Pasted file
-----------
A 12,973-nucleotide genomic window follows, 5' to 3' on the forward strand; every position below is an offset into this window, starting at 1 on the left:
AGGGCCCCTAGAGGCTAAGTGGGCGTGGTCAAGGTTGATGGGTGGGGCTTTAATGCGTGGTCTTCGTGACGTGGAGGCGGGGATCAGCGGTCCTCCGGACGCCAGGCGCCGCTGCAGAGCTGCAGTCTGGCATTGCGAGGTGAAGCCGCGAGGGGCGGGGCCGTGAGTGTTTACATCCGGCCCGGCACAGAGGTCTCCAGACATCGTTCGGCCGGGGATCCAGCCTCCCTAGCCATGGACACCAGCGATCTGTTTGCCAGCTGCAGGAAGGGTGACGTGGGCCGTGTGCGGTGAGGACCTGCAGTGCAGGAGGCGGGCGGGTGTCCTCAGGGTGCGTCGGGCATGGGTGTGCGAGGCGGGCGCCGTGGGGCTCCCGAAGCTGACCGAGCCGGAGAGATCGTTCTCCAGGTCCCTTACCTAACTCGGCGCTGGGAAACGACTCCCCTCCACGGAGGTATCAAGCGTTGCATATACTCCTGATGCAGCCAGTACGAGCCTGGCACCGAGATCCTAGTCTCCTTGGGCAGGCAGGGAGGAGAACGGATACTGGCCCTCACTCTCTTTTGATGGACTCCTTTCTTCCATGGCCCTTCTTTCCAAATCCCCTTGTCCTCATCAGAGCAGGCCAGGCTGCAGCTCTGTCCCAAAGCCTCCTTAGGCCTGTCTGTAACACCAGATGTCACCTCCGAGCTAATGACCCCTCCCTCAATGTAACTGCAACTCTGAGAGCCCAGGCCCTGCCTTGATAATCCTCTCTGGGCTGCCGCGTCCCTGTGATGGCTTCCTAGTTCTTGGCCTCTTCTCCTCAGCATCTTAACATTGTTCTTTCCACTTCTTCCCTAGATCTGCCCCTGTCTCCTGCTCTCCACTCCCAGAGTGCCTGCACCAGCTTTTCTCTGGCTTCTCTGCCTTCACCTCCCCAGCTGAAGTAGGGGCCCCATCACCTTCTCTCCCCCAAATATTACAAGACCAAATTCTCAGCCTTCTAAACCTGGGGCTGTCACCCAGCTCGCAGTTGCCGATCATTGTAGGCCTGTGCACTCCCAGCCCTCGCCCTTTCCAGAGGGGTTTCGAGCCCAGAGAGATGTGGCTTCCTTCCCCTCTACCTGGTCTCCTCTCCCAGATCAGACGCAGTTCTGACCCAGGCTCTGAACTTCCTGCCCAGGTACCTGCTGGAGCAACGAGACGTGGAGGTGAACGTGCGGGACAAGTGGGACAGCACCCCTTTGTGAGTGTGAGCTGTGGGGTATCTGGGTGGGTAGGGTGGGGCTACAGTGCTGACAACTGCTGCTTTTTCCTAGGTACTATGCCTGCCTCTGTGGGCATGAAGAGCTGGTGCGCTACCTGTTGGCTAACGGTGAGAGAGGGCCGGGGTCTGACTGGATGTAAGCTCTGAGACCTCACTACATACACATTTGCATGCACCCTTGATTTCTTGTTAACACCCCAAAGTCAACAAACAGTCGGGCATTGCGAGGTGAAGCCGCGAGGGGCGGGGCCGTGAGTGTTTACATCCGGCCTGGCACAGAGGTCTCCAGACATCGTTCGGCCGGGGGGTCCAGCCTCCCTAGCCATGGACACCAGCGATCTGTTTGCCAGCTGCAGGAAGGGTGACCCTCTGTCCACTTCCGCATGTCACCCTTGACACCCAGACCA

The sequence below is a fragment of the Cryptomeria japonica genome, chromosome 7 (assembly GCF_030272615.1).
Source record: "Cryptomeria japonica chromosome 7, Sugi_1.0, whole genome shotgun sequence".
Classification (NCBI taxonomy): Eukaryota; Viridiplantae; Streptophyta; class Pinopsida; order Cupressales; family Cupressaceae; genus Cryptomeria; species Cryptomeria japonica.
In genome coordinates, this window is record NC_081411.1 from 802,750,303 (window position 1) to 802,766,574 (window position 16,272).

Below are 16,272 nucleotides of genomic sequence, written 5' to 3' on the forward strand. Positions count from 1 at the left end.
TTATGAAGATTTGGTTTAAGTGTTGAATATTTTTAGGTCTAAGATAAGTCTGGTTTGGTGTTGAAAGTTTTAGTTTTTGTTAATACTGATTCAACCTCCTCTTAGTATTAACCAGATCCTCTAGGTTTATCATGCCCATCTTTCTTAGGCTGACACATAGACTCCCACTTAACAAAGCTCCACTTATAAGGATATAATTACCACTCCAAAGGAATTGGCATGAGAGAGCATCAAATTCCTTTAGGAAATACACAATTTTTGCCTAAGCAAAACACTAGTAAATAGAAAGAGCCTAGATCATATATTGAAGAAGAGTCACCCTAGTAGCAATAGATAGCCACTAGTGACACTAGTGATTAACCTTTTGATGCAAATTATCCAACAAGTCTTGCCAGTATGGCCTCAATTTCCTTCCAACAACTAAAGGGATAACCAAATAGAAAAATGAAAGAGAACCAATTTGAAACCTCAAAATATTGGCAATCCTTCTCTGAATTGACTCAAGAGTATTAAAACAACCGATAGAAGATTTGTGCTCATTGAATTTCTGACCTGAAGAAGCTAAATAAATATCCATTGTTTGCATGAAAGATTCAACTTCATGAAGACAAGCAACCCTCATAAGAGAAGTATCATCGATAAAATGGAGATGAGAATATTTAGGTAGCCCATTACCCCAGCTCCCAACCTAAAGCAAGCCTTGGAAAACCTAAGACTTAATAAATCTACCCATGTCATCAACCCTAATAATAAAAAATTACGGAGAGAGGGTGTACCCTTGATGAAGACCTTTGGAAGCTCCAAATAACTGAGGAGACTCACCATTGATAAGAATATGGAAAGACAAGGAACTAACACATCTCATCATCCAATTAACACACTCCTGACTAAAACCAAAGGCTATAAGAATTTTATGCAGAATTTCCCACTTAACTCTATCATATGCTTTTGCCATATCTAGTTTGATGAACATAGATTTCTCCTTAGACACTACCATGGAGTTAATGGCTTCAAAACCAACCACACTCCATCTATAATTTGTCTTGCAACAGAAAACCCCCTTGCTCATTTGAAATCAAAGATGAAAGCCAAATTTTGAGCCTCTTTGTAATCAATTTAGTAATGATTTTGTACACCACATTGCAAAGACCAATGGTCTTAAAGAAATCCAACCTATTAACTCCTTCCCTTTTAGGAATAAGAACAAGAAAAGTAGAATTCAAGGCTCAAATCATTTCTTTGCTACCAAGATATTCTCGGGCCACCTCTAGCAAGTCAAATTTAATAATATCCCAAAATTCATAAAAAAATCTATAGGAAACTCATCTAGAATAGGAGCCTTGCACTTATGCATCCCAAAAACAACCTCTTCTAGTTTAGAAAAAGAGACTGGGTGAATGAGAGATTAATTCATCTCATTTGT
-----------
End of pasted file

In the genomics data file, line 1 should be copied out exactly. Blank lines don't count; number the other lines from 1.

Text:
A 12,973-nucleotide genomic window follows, 5' to 3' on the forward strand; every position below is an offset into this window, starting at 1 on the left: